- Eating-disorder focused: Help patients recover from anorexia, bulimia and other irregular eating habits like bingeing.
- Oncology nutrition: Aid cancer patients in getting the best nutrition possible as they go through treatment and fight their illness.
- Gerontological nutrition: Help the elderly with nutrition that specifically supports the later stages of life.
- Renal nutrition: Create intervention plans for kidney patients that are low in sodium, phosphorus and protein.
- Sports dietetics: Help athletes perform their best, recover and energize correctly for intense workouts.
- Pediatric nutrition: Keep children healthy and without any nutritional deficiencies so that they reach their full potential as young people.
- Public health nutrition: Take care of your community by using nutrition to tackle common ailments and conditions.
- Medical nutrition therapy: Help patients with chronic diseases use nutrition to their benefit.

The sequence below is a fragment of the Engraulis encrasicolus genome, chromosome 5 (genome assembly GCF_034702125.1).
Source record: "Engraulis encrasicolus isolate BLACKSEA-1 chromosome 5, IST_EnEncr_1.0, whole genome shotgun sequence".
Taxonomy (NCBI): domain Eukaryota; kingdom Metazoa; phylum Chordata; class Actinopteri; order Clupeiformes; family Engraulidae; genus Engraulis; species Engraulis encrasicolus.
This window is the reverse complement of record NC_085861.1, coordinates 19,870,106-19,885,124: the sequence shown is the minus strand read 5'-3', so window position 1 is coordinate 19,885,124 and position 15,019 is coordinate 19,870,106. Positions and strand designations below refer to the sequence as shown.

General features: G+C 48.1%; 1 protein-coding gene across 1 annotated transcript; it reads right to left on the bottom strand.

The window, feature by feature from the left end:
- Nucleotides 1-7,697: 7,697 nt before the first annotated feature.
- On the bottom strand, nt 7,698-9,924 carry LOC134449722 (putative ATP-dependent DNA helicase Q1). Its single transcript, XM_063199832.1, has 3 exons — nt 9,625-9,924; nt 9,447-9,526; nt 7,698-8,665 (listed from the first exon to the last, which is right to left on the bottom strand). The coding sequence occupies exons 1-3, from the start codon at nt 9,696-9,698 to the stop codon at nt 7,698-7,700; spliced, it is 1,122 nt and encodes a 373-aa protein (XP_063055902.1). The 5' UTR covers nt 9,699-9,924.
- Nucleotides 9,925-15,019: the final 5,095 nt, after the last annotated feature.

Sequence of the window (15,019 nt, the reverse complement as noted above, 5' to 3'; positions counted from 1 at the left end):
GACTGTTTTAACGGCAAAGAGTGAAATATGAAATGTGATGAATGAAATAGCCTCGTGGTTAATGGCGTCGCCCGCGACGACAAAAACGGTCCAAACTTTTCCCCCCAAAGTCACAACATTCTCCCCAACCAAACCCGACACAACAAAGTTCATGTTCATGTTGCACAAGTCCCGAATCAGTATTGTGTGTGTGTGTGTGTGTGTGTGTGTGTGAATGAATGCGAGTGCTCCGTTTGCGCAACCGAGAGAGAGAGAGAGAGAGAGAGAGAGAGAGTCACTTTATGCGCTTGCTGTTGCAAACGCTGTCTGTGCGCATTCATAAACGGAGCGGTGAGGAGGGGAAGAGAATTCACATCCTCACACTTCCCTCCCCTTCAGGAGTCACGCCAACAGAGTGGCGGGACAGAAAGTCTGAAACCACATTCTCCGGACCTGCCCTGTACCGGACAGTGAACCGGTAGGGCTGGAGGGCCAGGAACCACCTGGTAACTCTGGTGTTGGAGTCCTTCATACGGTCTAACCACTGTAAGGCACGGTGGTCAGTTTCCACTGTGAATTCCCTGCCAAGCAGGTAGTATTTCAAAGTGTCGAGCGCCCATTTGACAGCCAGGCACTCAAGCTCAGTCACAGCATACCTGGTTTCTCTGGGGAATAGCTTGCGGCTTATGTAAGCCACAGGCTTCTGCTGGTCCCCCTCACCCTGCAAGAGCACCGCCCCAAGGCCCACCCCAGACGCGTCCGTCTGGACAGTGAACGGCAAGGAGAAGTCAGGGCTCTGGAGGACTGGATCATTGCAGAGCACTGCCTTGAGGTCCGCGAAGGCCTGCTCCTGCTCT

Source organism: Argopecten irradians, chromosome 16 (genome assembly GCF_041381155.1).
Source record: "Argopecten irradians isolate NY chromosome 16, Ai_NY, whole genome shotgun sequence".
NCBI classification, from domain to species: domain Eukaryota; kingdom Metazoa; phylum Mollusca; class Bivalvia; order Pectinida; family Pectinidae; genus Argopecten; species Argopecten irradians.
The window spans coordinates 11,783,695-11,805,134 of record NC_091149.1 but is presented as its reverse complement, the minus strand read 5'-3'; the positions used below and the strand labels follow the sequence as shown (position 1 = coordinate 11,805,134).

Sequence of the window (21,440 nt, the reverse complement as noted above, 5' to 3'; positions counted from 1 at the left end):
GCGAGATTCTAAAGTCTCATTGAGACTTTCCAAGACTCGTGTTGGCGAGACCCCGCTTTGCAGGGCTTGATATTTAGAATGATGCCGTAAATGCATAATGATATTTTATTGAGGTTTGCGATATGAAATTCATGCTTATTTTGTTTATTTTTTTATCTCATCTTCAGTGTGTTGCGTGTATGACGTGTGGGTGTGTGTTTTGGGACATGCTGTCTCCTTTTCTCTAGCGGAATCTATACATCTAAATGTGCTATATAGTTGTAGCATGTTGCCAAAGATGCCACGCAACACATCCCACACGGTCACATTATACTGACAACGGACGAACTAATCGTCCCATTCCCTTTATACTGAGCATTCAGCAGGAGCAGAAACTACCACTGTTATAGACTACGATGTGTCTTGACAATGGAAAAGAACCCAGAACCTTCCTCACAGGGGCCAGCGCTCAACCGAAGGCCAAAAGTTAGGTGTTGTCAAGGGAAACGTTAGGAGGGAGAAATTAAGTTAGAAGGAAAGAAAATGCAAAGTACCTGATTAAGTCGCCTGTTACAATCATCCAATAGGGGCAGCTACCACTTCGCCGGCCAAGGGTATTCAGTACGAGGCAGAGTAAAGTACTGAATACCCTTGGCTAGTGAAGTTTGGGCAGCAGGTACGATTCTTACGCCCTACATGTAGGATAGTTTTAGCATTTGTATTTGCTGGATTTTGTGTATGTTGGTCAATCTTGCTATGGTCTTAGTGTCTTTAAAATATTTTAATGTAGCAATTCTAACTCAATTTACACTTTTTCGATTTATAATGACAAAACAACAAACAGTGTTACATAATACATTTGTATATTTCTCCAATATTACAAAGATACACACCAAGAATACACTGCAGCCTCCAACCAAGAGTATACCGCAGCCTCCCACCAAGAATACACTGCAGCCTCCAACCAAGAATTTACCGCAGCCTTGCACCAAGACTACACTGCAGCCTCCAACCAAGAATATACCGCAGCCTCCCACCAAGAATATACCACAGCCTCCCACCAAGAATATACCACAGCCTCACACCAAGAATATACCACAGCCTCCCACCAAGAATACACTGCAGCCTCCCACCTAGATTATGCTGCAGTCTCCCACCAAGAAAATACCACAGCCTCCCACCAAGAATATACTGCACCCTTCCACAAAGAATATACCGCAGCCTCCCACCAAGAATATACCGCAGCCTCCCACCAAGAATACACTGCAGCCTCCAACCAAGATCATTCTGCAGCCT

What’s the career outlook for dietitians and nutritionists?
Good news. Careers in these fields are expected to increase over the next 10 years. In 2020, there were around 70,000 jobs in this field, and the industry has seen faster growth than others. Roughly 6,000 positions open up every year.
And, just in case you’re money-conscious (who isn’t?), the median annual income for dietitians and nutritionists was $63,090 as of 2020.
Should I become a dietitian or nutritionist?
If you love food and want to help others look, feel and perform their best by guiding them in establishing and maintaining a healthy relationship with what they eat, this career path may be perfect for you. It’s rewarding work, through which you assist others in leading more healthful lives.
When you practice dietary health care, you are helping others change their lives for the better and the long term. Think of this work as somewhere between a wellness and a healthcare career.
As the saying goes, “Let food be thy medicine and medicine be thy food.” Bon appetit!